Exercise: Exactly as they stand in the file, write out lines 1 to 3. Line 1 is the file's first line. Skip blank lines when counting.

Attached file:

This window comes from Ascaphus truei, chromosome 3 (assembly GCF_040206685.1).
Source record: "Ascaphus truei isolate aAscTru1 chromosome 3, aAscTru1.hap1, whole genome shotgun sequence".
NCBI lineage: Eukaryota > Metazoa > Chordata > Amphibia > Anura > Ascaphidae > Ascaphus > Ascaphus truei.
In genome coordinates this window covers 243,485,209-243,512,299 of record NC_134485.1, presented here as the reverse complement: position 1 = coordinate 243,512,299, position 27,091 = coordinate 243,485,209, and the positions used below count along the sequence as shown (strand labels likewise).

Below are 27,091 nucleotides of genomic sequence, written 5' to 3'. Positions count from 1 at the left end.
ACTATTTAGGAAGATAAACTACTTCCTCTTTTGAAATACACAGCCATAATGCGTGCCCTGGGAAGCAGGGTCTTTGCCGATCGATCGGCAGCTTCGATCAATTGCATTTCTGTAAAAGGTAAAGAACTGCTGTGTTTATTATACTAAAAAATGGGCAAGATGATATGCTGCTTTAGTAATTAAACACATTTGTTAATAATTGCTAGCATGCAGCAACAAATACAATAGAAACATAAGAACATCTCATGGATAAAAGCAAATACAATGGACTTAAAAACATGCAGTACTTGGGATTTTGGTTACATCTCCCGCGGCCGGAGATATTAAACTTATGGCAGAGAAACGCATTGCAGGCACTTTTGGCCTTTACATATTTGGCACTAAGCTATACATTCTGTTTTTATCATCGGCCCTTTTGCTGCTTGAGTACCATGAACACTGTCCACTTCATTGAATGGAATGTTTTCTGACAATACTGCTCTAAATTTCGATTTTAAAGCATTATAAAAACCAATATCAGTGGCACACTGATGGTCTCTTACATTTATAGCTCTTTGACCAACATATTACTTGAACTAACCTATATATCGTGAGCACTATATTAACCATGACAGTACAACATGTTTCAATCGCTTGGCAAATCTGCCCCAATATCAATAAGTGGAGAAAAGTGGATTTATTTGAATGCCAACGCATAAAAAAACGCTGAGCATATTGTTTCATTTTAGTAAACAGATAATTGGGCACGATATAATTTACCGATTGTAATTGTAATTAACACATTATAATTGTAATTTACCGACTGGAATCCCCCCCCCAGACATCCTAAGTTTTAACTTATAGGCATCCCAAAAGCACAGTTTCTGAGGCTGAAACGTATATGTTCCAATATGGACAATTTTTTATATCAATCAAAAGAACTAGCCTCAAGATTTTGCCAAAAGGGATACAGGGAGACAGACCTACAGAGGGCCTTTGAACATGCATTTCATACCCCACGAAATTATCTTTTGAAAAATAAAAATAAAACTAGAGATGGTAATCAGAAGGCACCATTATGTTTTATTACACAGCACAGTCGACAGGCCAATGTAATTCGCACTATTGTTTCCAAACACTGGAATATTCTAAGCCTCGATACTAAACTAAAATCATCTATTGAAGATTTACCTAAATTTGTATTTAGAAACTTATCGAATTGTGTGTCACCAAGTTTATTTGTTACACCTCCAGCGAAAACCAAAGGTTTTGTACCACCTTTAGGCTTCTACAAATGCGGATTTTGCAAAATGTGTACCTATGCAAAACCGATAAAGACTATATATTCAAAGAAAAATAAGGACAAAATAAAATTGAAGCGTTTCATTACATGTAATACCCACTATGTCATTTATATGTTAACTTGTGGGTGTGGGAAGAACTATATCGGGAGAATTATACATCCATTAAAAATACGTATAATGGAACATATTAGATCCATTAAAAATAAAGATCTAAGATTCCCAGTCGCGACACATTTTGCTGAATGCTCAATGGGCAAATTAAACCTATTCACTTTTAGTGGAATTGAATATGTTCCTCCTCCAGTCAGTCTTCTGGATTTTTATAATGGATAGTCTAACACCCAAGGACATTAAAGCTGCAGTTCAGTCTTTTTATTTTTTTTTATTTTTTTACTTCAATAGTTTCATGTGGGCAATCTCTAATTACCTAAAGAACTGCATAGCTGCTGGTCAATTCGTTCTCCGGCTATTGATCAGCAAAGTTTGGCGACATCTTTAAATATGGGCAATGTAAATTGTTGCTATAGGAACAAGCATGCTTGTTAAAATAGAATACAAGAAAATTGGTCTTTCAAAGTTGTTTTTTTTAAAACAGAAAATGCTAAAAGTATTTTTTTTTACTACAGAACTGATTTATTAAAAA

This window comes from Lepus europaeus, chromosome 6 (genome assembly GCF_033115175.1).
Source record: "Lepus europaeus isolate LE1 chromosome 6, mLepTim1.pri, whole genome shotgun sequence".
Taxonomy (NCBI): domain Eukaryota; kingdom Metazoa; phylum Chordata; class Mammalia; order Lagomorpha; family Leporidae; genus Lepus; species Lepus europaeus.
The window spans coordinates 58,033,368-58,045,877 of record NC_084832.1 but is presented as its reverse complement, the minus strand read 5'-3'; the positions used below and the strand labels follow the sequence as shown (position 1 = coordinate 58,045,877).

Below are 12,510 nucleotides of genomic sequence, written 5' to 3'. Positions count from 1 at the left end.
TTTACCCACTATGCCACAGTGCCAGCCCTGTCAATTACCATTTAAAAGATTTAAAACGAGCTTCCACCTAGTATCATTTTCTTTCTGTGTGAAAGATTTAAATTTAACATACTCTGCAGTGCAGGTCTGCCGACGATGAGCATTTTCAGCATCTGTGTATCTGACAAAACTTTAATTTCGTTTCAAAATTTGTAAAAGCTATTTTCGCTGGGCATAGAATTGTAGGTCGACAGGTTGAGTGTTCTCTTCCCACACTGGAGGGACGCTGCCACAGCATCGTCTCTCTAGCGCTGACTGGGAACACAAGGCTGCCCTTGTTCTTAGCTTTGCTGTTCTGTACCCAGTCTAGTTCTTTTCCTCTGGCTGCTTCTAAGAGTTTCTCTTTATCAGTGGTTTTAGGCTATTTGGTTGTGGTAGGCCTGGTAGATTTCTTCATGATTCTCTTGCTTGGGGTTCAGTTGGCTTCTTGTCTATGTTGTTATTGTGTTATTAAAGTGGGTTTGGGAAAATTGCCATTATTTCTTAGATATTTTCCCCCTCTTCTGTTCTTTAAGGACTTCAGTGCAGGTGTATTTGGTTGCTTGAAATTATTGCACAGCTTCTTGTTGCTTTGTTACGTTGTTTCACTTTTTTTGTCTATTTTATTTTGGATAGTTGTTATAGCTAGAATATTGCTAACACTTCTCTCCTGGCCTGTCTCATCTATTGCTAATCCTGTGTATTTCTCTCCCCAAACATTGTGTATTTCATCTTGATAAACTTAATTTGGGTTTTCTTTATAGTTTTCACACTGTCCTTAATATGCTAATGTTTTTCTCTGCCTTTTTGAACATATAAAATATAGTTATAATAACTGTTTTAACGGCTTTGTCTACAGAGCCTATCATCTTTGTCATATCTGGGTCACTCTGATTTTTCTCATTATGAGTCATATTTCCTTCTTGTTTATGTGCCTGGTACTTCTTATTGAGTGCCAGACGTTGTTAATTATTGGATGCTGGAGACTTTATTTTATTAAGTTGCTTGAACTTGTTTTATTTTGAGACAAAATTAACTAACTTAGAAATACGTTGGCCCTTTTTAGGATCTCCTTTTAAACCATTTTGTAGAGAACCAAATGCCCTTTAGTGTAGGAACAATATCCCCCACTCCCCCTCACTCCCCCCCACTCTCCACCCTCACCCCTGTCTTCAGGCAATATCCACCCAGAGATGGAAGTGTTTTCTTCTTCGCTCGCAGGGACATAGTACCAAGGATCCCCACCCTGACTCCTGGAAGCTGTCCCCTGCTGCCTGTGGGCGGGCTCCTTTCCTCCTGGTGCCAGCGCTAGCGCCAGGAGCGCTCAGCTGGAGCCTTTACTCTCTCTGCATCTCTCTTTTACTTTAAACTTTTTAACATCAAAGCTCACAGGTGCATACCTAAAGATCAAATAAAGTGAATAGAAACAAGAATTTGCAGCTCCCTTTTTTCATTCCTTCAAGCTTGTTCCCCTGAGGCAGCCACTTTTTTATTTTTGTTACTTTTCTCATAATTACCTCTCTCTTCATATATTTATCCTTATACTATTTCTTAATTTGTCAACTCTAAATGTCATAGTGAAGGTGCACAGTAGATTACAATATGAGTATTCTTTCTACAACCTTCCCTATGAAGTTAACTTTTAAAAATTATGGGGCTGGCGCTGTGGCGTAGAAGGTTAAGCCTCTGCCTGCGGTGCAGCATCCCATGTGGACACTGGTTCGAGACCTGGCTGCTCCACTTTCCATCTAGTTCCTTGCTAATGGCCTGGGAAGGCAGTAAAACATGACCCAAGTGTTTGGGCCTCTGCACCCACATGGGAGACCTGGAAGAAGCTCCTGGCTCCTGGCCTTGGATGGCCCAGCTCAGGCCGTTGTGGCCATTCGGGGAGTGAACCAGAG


This window comes from Ascaphus truei, chromosome 3 (assembly GCF_040206685.1).
Source record: "Ascaphus truei isolate aAscTru1 chromosome 3, aAscTru1.hap1, whole genome shotgun sequence".
NCBI lineage: Eukaryota > Metazoa > Chordata > Amphibia > Anura > Ascaphidae > Ascaphus > Ascaphus truei.